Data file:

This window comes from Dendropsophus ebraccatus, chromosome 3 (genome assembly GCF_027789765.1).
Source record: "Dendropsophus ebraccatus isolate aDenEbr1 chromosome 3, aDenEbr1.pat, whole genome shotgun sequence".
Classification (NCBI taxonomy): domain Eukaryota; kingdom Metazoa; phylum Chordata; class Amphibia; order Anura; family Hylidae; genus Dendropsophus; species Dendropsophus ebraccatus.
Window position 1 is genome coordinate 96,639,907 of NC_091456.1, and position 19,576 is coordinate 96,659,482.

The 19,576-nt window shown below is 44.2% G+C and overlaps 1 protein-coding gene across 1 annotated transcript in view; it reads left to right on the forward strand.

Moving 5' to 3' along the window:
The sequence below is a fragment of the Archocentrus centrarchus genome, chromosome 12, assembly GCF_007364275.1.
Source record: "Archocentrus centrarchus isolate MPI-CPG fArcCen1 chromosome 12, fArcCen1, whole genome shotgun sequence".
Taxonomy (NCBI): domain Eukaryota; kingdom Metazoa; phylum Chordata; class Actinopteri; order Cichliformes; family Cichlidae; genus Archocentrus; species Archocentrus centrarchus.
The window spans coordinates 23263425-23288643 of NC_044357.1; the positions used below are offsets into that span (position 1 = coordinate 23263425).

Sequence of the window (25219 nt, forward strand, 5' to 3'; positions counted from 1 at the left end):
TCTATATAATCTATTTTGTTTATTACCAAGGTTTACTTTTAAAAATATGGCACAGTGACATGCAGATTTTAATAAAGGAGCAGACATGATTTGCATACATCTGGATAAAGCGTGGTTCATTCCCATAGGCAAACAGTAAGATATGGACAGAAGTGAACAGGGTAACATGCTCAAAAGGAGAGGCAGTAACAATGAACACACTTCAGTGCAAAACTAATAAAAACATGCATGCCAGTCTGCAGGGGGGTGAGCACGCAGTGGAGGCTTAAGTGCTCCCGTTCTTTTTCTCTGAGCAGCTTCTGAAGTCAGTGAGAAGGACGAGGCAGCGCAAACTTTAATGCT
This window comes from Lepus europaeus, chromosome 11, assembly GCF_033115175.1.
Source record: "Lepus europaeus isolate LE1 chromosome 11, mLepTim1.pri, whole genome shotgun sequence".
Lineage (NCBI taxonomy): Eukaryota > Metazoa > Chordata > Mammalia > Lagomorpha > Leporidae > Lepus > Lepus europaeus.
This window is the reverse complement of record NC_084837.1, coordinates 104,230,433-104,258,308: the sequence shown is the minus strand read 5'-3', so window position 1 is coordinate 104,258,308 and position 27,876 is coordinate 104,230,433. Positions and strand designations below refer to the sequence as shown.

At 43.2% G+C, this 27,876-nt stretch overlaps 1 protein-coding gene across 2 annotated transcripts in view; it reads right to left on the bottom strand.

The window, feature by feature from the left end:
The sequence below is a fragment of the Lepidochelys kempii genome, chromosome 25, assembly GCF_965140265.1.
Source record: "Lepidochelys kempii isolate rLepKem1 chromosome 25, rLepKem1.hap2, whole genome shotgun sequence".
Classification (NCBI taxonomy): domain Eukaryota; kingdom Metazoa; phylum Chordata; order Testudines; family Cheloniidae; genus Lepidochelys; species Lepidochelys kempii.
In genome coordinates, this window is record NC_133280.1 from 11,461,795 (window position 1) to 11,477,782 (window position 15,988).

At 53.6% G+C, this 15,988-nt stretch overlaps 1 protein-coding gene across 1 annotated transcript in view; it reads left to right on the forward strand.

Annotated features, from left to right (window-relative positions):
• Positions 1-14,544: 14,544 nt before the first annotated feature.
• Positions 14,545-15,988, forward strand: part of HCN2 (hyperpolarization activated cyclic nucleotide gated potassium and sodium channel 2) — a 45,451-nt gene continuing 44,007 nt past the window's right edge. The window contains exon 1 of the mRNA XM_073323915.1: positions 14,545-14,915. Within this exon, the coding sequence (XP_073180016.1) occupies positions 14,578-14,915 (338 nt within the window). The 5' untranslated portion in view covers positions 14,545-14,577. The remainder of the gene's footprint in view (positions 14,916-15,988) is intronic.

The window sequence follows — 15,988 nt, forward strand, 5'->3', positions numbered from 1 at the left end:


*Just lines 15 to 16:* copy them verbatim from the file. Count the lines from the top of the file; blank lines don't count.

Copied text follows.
Lineage (NCBI taxonomy): Eukaryota > Metazoa > Chordata > Mammalia > Lagomorpha > Leporidae > Lepus > Lepus europaeus.
This window is the reverse complement of record NC_084837.1, coordinates 104,230,433-104,258,308: the sequence shown is the minus strand read 5'-3', so window position 1 is coordinate 104,258,308 and position 27,876 is coordinate 104,230,433. Positions and strand designations below refer to the sequence as shown.